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The Skyhook

  1. Apr 5, 2012 #1
    Several science fiction writers have proposed a simple “skyhook” satellite. This
    would consist of a (very) long rope placed in a geostationary orbit at a point directly
    above the equator, and aligned along the radial direction from the centre of the
    earth. The bottom end of the rope would thus remain just above a fixed point on the
    equator and the rope would extend vertically upwards. Find the length of rope which
    would be needed for such a device. Express your answer in units of the earth’s
    radius RE

    You can assume that the rope would have a uniform mass density and be strong
    enough not to break. You can also ignore the mass of any actual satellite at the end
    of the rope.

    So i assumed straight away that this question is all about infinitesimals. I thought the approach was, if you worked out what forces were acting on the rope, these could be summed over the entire length of the rope, as if they are broken small enough, these forces would essentially be constant. From this it would then be possible to solve for 'L', which is the length of the rope.

    Firstly i equated the forces;

    Gravity acting towards earth and 'centrifugal' force acting out due to the rotation of the earth.

    => mg = (mv^2)/r
    => mGM/r^2 = mw^2r

    These i thought would be integrated from RE to RE+L (where L is the length of the rope).

    However, i couldn't actually get to the point where you would solve for L so have became a bit lost.

    Any help would be appreciated. Thanks.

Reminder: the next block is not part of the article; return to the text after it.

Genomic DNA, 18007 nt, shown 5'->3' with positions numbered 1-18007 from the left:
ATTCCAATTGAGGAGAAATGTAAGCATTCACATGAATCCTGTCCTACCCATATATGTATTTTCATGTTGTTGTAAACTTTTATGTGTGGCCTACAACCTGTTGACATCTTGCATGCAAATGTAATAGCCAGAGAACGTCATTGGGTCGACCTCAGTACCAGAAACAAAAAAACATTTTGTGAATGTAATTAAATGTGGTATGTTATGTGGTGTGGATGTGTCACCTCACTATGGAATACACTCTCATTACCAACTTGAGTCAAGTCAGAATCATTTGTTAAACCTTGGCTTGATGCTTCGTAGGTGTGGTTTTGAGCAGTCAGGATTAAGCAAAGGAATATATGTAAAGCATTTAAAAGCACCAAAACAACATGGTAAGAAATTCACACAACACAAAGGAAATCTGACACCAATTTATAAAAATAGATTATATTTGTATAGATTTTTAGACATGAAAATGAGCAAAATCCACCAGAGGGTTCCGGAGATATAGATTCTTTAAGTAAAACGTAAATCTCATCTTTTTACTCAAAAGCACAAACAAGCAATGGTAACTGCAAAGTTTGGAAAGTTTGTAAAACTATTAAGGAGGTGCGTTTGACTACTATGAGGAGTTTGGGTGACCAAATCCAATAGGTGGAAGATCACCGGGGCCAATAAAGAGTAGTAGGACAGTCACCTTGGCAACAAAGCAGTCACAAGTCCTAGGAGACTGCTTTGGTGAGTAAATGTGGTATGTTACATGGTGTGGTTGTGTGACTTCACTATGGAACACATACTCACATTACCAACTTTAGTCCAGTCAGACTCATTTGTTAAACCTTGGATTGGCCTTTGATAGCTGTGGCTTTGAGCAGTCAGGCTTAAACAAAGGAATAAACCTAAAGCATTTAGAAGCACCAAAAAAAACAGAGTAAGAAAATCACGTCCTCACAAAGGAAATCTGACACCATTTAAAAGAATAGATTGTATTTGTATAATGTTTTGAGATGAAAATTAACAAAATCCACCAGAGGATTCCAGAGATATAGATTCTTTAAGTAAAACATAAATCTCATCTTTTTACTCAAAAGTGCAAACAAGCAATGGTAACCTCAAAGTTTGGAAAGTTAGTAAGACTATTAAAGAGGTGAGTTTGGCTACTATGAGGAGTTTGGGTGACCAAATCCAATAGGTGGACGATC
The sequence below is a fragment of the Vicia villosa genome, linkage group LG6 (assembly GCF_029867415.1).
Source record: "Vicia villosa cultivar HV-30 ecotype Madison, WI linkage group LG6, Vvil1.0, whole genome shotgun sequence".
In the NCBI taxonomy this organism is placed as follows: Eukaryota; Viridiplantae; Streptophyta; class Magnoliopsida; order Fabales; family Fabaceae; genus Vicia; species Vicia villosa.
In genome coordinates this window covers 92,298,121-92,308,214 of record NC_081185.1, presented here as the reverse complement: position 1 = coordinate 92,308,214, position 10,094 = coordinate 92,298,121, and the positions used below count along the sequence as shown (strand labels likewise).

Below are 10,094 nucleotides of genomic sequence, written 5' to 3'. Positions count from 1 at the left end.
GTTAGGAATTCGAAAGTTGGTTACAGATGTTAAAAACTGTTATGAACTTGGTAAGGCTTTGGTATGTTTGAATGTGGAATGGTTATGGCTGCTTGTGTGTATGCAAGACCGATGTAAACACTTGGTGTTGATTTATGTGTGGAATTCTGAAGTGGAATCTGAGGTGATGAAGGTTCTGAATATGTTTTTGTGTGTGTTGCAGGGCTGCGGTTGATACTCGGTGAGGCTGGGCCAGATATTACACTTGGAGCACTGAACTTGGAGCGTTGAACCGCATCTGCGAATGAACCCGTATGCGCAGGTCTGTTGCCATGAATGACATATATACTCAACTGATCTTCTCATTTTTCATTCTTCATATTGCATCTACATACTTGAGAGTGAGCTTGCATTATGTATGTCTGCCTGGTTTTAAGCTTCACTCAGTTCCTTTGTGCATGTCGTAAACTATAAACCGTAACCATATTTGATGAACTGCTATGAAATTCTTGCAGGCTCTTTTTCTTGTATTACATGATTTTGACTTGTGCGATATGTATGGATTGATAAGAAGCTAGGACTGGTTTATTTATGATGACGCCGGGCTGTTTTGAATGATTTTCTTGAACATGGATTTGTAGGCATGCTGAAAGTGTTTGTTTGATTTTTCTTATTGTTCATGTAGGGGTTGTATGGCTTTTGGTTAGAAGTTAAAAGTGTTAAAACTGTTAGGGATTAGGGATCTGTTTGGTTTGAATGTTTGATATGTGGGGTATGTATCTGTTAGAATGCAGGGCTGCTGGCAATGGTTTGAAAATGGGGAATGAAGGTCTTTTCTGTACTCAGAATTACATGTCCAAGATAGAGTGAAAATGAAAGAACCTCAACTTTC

2. jcsd
  3. Apr 5, 2012 #2


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    I can't help you with the math, but I can tell you that Space Elevators, as they are called, are no longer science fiction. There are pilot projects under way now. I'm sure a Google search will turn up lots of info.
  4. Apr 5, 2012 #3


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    Staff: Mentor

    The question asks for length, not force. Yiu need to calculate the altitude of geostationary orbit.
  5. Apr 6, 2012 #4
    Yes, but the force acting on the rope is related by r^2, which in this case, will be the length of the rope no? So by summing the forces, you can also find the length of the rope. At least this is how i approached it. Not sure where you would even begin with calculating the altitude.
  6. Apr 6, 2012 #5
    You need to integrate, both the gravity and the centrifugal force ove the entire length of the rope starting at the surface to the altidude of the top of the rope h, and equate both of them

    [tex] \int_R^{R+h} {\rho g \frac { R^2} {(R+r)^2}} dr = \int_R^{R+h} {\rho \omega^2 r dr} [/tex]

    where [itex] \rho [/itex] is the mass per length of the rope (wich will fall out) and [itex] \omega [/itex] = 2 pi /86400 = the angular velocity of the earth and R is the radius of the earth.
  7. Apr 6, 2012 #6
    Aha, this is what i did, but i set my first integral up incorrectly. So if i'm not mistaken, i solve these integrals then isolate h, which will be the length of the rope, right?

    Thanks A LOT for the help mate.
  8. Apr 6, 2012 #7


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    Staff: Mentor

    I see what you are doing and agree that it is an answer, but I think the question is too poorly worded to be certain that that is the answer the teacher is looking for.